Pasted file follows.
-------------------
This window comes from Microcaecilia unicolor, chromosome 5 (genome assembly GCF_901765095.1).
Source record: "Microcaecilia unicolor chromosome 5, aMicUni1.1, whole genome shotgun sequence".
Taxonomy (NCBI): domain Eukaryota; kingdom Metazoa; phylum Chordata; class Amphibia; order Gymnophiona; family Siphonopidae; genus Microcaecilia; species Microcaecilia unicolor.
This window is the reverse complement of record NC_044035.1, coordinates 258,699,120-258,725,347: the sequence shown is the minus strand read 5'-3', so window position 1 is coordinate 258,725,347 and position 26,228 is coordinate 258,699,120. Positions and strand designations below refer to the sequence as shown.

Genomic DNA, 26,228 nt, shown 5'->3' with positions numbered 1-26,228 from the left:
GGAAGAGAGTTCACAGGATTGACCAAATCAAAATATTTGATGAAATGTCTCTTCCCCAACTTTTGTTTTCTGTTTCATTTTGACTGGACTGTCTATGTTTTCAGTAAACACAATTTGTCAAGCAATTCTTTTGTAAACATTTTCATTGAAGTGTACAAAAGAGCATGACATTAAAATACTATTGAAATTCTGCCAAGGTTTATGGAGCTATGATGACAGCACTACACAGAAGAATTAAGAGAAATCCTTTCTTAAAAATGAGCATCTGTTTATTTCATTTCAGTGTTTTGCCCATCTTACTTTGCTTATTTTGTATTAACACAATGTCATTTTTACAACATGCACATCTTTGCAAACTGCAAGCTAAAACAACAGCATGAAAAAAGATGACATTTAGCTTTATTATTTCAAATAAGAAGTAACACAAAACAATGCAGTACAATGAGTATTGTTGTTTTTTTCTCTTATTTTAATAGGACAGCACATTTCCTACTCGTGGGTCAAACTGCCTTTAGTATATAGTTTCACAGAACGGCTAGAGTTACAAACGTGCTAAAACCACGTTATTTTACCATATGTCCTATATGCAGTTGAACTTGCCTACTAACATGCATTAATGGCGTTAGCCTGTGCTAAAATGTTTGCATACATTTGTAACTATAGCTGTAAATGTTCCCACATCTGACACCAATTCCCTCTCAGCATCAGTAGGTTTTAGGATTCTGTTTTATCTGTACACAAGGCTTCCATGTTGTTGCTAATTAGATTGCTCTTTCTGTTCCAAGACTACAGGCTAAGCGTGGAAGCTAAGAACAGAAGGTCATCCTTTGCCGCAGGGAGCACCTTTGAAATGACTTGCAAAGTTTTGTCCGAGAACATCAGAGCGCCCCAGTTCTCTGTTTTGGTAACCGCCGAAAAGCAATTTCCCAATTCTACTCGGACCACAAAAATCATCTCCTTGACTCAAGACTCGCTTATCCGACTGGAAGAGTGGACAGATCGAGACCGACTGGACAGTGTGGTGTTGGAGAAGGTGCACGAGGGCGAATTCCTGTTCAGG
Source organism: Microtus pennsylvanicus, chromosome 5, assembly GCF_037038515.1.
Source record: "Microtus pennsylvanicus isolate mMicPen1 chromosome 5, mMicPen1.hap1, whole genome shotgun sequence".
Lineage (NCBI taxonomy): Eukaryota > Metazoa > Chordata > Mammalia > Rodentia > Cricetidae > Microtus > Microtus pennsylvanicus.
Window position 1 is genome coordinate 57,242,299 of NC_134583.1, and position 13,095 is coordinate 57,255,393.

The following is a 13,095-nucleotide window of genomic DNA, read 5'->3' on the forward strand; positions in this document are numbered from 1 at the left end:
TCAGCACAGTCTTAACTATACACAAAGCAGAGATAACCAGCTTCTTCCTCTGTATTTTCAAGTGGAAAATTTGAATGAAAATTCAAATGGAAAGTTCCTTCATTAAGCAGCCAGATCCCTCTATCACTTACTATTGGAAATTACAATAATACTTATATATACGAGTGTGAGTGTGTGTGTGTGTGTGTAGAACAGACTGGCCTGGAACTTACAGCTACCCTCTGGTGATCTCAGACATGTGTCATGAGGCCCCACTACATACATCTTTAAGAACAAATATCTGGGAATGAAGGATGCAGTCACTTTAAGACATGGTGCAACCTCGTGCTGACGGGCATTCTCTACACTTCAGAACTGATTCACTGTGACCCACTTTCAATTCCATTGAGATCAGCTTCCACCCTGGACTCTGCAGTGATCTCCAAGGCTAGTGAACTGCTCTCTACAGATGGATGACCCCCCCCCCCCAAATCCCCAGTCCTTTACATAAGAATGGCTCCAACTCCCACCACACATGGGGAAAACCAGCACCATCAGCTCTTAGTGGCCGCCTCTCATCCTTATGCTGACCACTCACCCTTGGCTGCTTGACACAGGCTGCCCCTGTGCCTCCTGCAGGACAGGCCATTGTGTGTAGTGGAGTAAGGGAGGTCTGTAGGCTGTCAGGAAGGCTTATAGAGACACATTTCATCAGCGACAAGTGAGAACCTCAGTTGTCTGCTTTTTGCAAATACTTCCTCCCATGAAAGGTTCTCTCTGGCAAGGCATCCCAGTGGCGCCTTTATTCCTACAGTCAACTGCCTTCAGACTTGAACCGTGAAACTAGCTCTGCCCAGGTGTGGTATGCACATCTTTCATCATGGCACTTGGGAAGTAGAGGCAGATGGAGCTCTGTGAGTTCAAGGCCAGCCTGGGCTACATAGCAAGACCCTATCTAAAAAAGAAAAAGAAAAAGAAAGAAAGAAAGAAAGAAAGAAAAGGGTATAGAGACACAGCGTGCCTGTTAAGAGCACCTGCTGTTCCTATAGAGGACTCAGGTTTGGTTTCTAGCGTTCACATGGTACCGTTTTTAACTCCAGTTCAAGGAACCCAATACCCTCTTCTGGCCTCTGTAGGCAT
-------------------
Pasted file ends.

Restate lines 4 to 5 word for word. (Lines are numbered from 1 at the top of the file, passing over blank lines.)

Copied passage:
This window is the reverse complement of record NC_044035.1, coordinates 258,699,120-258,725,347: the sequence shown is the minus strand read 5'-3', so window position 1 is coordinate 258,725,347 and position 26,228 is coordinate 258,699,120. Positions and strand designations below refer to the sequence as shown.

Genomic DNA, 26,228 nt, shown 5'->3' with positions numbered 1-26,228 from the left: